Samples of Research Papers: To Use Or Not To Use?
Online, there are many sample research papers that can readily be accessed for free or in return for a nominal fee. These papers vary in provenance and quality and are incredibly numerous. The majority of students have come across these sample papers at one time or another in their academic careers, whether intentionally or not, and many students eventually end up using research paper samples in their own assignments.
How Do Other Students Use Sample Papers?
Research paper samples can be used in a number of ways, some of which are perfectly ethical, and some of which are highly suspect and risky. Some students read sample papers to generate ideas or to provide a template for their own writing (this is generally considered acceptable and ethical). Other students cut small passages out of sample papers and insert them in their own works (which qualifies as plagiarism). Some students even copy sample papers entirely and turn them in as their own work (which is also plagiarism).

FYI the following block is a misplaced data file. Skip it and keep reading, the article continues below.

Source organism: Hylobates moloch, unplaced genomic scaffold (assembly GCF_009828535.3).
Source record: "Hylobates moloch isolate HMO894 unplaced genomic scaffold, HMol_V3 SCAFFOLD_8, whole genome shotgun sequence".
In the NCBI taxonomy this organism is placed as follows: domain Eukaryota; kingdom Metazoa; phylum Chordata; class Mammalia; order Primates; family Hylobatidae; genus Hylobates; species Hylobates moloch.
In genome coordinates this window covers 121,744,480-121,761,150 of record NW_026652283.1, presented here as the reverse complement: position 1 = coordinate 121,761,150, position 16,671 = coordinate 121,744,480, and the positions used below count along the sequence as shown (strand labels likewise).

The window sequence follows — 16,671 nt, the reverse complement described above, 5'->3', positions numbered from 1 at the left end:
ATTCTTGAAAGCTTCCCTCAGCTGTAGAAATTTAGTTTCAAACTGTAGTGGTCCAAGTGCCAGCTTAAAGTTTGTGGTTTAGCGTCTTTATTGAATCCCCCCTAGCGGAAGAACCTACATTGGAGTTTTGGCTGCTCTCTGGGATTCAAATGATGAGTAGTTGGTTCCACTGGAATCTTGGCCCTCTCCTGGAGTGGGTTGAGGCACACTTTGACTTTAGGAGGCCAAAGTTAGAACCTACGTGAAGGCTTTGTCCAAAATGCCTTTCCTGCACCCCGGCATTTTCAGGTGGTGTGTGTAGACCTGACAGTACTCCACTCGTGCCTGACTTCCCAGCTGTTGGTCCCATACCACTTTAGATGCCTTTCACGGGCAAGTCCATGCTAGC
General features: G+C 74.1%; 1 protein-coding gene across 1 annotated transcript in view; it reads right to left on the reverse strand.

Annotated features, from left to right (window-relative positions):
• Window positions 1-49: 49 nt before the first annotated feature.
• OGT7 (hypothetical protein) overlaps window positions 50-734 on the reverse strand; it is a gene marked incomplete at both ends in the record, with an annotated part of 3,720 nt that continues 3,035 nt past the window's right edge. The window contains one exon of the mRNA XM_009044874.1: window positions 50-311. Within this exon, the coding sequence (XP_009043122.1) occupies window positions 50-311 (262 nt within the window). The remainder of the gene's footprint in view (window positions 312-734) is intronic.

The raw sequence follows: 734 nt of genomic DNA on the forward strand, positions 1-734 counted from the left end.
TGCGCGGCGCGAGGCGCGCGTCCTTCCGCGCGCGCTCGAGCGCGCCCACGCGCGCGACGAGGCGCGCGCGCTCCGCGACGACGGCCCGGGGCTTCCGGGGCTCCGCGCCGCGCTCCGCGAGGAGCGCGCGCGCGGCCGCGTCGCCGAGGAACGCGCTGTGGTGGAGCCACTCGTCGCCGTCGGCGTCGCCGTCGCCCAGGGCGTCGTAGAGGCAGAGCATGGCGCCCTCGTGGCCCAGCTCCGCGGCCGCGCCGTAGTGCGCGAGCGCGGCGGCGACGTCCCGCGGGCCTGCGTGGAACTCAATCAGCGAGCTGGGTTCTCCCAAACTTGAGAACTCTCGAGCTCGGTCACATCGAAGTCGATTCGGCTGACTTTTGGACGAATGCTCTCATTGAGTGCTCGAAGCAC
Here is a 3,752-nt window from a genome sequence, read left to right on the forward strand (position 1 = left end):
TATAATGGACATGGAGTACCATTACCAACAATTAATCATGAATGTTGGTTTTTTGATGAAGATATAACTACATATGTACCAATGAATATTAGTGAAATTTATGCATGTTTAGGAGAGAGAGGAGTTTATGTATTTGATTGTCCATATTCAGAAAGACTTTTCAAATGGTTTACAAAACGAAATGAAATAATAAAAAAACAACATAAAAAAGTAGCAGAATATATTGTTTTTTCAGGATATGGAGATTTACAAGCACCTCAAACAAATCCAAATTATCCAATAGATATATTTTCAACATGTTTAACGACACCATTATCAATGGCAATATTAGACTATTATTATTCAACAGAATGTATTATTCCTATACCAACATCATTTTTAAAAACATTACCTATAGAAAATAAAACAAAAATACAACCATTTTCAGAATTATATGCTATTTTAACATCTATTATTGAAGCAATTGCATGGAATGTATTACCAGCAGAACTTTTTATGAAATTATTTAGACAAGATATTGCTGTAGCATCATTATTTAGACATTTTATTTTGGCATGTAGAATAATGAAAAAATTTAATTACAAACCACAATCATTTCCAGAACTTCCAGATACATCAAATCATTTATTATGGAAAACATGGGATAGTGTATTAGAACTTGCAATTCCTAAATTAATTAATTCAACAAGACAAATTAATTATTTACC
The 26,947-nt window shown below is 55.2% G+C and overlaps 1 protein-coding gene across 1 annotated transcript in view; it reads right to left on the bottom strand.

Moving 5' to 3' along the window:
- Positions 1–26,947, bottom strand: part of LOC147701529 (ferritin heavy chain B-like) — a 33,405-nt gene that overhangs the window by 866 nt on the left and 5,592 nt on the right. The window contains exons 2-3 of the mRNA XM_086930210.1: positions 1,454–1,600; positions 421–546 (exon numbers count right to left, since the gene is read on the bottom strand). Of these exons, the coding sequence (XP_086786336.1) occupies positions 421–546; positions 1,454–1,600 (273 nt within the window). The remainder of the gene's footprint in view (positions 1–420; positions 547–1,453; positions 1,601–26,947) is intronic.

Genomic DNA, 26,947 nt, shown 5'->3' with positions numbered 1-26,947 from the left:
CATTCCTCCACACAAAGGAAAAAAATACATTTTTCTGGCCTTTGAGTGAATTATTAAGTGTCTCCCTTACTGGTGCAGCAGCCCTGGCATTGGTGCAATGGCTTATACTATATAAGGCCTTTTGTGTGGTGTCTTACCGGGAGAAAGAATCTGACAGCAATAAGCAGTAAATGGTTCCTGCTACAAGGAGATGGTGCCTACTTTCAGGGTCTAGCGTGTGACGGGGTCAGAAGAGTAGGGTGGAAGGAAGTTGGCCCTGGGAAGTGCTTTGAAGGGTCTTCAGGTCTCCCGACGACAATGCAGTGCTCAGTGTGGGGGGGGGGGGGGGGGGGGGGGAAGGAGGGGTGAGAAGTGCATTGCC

When Is It OK To Use Sample Papers?
Officially, the line is pretty clear: it is acceptable, under most university policies, to read a sample essay and take inspiration for it. It is also perfectly ethical to read a paper, review its citations, and use those citations in your own work. However, copying any portion of a research paper and turning it in as your own work is considered academically dishonest. It doesn’t matter if you steal a few sentences, a clause, a paragraph, or an entire paper -- if you steal another writer’s ideas and package them as your own, you may be recognized as a plagiarist and punished.
How is Plagiarism Detected?
Most universities now use online scanning software such as TurnItIn to review every paper students submit. These software programs compare the text of each essay against a massive word bank of previously published and previously submitted essays -- including essays turned in by other students in the past. If a portion of your paper is too similar to another paper, you will be flagged by the software and considered guilty of plagiarism by your university’s ethics board or dean of students.
How Is Plagiarism Punished?
Check your own university’s handbook or student code of conduct to be certain about how academic dishonesty is handled. In most cases, your instructor has the right to flunk you on the plagiarized assignment at the very least; often, you can receive a failing grade in the entire course. Severe or repeated incidents are punishable by academic suspension or expulsion. Take all of these factors into account before using a sample paper in one of your classes.